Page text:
* Mapping and visualization: enabling a peer-to-peer and hierarchical views of the Configuration Items (CIs).

I would advise looking into both this article, and any Service Catalog articles before deciding on your final requirements.

Query, I think you have the right approach in that you are coming at this from a business requirement perspective.

I would however recommend that you not only take a look at the requirements of the CMDB itself, but discuss requirements of the surrounding processes with each of the owners. Here is where you will find some core requirements of your CMDB such as "the ability to traverse the relational model to automatically populate the most stringent availability requirement of component CIs" or "Relate Incidents and Changes to CIs for status accounting". These are steps that are often missed when pursuing a CMDB and the fact is, a CMDB is really not much more than an inventory if it is not actively integrated and used by surrounding processes.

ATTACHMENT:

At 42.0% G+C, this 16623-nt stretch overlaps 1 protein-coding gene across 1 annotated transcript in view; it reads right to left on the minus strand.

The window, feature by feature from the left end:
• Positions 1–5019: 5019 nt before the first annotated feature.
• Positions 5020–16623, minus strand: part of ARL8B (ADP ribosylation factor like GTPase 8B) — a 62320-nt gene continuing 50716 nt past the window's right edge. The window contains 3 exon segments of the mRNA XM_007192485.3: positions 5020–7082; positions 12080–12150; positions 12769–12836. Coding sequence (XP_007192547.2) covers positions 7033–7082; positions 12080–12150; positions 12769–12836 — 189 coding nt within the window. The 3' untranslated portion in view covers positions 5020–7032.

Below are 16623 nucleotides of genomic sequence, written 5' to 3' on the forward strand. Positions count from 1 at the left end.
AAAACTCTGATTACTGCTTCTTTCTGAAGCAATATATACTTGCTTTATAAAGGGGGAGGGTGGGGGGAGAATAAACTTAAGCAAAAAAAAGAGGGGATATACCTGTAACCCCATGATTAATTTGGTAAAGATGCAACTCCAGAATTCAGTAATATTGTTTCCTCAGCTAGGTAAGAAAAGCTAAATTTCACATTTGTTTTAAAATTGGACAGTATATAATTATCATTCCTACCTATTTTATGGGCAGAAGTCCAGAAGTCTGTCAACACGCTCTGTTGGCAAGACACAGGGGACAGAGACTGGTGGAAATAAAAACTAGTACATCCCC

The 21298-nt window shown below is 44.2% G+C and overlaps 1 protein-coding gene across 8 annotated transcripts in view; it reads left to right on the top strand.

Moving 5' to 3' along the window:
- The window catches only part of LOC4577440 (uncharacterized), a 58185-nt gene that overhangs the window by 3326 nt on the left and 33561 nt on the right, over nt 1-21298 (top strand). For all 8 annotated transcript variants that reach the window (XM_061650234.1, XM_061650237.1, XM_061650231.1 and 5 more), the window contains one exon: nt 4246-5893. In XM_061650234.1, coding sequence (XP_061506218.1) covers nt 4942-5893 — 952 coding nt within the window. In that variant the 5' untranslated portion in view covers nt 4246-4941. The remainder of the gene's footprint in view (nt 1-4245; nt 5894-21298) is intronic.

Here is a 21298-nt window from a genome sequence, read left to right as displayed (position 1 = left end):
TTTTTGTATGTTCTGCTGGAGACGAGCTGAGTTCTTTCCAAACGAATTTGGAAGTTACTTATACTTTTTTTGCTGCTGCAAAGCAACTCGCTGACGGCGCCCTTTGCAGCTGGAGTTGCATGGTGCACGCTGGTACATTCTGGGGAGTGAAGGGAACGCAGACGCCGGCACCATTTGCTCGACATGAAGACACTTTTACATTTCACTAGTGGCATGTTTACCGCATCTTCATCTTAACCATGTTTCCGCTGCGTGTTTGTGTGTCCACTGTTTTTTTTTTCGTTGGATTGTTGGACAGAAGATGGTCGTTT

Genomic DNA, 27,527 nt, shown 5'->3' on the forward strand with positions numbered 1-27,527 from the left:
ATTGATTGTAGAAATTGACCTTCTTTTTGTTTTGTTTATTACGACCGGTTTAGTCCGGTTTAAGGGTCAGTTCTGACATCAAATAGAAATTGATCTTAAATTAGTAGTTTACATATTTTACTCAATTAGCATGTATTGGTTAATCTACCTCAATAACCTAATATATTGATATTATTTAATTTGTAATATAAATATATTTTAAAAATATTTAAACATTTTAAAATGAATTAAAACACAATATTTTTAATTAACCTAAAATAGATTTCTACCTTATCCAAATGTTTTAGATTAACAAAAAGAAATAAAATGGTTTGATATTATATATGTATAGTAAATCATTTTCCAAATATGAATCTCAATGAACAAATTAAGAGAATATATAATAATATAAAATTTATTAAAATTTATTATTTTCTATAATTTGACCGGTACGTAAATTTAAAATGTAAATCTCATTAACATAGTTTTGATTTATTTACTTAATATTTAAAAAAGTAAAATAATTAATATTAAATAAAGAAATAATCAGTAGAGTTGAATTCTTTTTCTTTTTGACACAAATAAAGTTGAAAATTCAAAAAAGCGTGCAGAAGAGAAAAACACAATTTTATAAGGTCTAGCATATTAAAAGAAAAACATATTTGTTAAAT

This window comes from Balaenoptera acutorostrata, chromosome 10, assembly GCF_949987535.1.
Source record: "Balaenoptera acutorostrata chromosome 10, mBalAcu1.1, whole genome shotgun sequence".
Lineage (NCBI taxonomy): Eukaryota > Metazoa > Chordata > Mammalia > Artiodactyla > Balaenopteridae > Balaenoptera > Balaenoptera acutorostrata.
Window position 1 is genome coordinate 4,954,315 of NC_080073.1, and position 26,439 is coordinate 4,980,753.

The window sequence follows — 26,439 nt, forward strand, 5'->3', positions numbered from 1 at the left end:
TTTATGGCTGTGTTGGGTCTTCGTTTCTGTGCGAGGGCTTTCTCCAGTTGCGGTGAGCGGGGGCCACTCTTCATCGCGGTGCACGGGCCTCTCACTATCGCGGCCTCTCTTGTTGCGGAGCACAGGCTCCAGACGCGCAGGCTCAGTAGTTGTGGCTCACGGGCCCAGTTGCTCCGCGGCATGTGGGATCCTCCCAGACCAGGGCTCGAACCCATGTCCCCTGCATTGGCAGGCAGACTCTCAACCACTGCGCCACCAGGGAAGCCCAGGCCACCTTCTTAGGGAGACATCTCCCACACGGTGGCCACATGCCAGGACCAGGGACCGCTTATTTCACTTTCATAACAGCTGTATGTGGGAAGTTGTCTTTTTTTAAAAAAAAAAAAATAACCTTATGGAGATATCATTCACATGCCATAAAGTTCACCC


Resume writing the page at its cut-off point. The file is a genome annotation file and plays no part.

A good approach to determining scope and depth is by determining those CI types which must be tracked. Start with Services and work your way down. Go only as far as you need to. Remember that nothing is stopping you from drilling down deeper every year. Relationships grow exponentially the deeper you, so most successful CMDB implementations start with a small scope and depth and grow as the maturity of the control activity grows.

Finally, regarding your question: I couldn't begin to answer whether building or buying is right choice for you. Although it sounds like you are not building from scratch, but rather integrating with an existing technology. I will say that the CMDB is the focal point of many companies such as BMC, HP, Axios, Marval and many others. Guenero1's point about their updates outpacing you is an accurate one. You may define a CMDB for what you deam your requirements to be and it will be fit for purpose today. However the features and growth of the tools built by industry leaders can seldom be matched and you may find yourself behind the pack in the tactical future.

At the very least, I would recommend evaluating at least the top 3 vendors AS WELL AS their strategic roadmaps once you have a clear vision of your requirements and the purpose of the CMDB in your organization.

I hope this helps.
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Guerino1
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Joined: Jan 01, 2006
Posts: 500
Location: New Jersey

PostPosted: Mon Jul 31, 2006 3:48 am    Post subject: Reply with quote

Hello Grommitt,

Please find my response, embedded, below:

grommitt wrote: